Complete Guide to Designing Parts for Metal 3D Printing
Over the years, technological advancements have led to the rapid growth of metal 3D printing as a popular manufacturing process. At Creatingway, we commonly use this process in producing metal additive manufactured components since it offers us a wider range of freedom in terms of design, consolidation, and component simplification. It is also significantly useful during the decreased supply chain, increased demand, and mid-volume component manufacture. Here is further insight into the metal 3D printing process, design considerations, the technology and materials we use, and the industries that benefit.
The Metal 3D Printing Process
Selective Metal Laser Melting and Direct Metal Laser Sintering are examples of powder bed fusion technologies that utilize a beam of laser in the layer by layer fusion of metal powder. Many layers eventually lead to the formation of the entire intended part as each layer is a cross-sectional representation of the part at a certain height. The machines jet out a specific thickness of metal powder prior to emitting the laser beam. The process continually repeats itself until all the layers undergo complete exposure. The time it takes us to construct any metal 3D part is dependent on the machine parameters and the size of the component under processing.
SLM and DMLS are common metal 3D printing machines that generally utilize the same technology to manufacture parts. The only significant difference is that DMLS sinters the metal powder while SLM achieves a full melt. DMLS can, therefore, only work with alloys such as nickel whereas SLM mainly works with single metal components like aluminum.
Designing for Metal Printing
To help achieve better part quality, dimensional accuracy, and surface finish, we at Creatingway follow a few guidelines when designing parts for metal 3D printing. A few of these design recommendations are dependent on the laser and material parameters but limit themselves within the geometric guidelines to aid in ensuring the component turns out as the client needs it. The general guidelines include:
The minimum thickness that would ensure successful 3D prints across most materials is 0.4mm. Finer structures are possible, but this is heavily reliant on the orientation, printer diameters, and type of material.
Holes with diameters ranging between 0.5mm and 6 mm often do not require support during printing. Support free production of hole diameters between 6 mm and 10 mm are dependent on orientation. Horizontal holes that have a diameter larger than 10 mm must have supportive structures.
The smallest reliable pin diameter is 1 mm. Anything smaller may be possible upon a reduction in contour sharpness.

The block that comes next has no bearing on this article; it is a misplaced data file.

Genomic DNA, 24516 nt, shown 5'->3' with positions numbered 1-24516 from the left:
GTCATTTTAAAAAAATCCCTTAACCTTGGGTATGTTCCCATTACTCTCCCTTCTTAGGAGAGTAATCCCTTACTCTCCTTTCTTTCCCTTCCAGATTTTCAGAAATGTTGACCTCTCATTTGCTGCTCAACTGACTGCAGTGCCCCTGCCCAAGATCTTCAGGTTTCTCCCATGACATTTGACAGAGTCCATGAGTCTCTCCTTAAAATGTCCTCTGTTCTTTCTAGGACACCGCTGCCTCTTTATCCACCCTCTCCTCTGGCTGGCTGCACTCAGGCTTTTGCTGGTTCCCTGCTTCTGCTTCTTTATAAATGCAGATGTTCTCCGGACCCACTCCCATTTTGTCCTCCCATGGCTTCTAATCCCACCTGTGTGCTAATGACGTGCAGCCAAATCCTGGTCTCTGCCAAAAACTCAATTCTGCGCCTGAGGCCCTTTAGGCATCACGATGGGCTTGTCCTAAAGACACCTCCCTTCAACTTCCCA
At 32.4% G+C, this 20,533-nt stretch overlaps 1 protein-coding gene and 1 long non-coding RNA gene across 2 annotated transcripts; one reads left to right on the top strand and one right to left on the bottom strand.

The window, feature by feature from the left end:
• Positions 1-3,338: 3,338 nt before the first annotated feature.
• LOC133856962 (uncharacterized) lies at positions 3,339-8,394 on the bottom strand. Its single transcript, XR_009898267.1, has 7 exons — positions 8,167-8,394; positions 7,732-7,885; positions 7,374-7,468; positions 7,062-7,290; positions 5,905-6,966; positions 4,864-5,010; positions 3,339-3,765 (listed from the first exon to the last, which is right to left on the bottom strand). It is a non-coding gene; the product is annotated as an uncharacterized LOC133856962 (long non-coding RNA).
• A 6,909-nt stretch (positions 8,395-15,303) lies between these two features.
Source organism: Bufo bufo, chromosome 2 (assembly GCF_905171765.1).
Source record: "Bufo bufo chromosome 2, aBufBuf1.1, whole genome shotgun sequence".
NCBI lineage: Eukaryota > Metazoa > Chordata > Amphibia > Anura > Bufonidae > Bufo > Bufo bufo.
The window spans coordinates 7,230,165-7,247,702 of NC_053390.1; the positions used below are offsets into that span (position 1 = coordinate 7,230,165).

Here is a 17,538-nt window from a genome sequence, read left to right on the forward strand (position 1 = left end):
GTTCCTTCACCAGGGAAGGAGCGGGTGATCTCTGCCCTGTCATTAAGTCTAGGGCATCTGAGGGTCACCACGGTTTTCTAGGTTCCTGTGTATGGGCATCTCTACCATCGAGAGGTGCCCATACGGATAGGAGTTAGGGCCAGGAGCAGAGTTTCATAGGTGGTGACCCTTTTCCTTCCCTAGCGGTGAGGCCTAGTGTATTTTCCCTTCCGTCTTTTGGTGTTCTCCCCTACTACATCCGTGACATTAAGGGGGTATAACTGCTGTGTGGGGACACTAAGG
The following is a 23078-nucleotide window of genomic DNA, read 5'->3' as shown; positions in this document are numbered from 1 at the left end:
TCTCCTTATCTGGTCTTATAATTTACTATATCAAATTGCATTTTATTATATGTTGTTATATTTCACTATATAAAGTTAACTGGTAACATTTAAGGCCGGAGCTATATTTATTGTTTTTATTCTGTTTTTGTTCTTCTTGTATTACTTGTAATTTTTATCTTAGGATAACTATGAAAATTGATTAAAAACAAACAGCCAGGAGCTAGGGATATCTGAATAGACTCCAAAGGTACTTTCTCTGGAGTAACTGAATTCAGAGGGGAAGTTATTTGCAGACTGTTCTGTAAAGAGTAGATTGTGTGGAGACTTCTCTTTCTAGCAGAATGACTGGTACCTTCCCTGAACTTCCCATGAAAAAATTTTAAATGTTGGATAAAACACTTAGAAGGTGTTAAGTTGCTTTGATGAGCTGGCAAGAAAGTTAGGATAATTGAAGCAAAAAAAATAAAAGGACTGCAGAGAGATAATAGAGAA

They are holes in hollowed metal parts that we use to remove un-melted metal powder in the core. We recommend the use of multiple boreholes that are 2-5mm in diameter for greater efficiency in the removal of the metal powder.
- Unsupported Edges
The max length of a cantilever-design overhanging surface is 0.5 mm. An overhanging horizontal surface that is 1mm long must have support on both ends. The rule also applies to engraved or embossed features with unsupported surfaces.
- Overhanging Surfaces
The minimum angle where supportive structures are not essential on an overhanging surface is 45 degrees relative to the horizontal surface. You may be able to further reduce the angle by increasing the laser parameters.
Since we use high temperatures to affect both the layer by layer nature of the part construction and metal printing process, the use of supportive structures is key. We utilize the supportive structures in connecting unsupported geometry to the build platform. It additionally acts as a heat sink for heat energy. Here is a further elaboration on the role of support structures on metal 3D printed parts.
- The residual stress that arises from differential cooling means that each layer of the metal print wants to distort and curl up. Adding supportive structures aids in drawing heat away from the parts and also anchors it down to a solid base.
- Metal printing involves sintering or melting layers of metal powder at extremely high temperatures. Each layer, therefore, requires a solid foundation to build on, unlike SLS. To achieve this, we at Creatingway, first print supportive structures for parts not on the build plate, the build solid sections on top of them.
Metal Printing Materials and Their Applications
Some of the common metal printing materials are namely, aluminum, martensitic hardening steel, Cobalt-Chrome Alloy, Stainless Steel, Titanium, and Nickel Alloy. We mainly use them in the manufacture of
- Aerospace and automotive parts
- Injection molding parts for series manufacture of other mechanical parts
- Parts in use the medical industry
- Production of parts that are likely to encounter severe thermal conditions which increase the risk of oxidation and oxidation. These are for example burners; combustion chambers support in industrial furnaces
The above guide gives an in-depth description of the metal 3D printing process, design considerations, the technology and materials we use, and the industries that benefit from the appliances we manufacture. For any further inquiries, simply contact us now.
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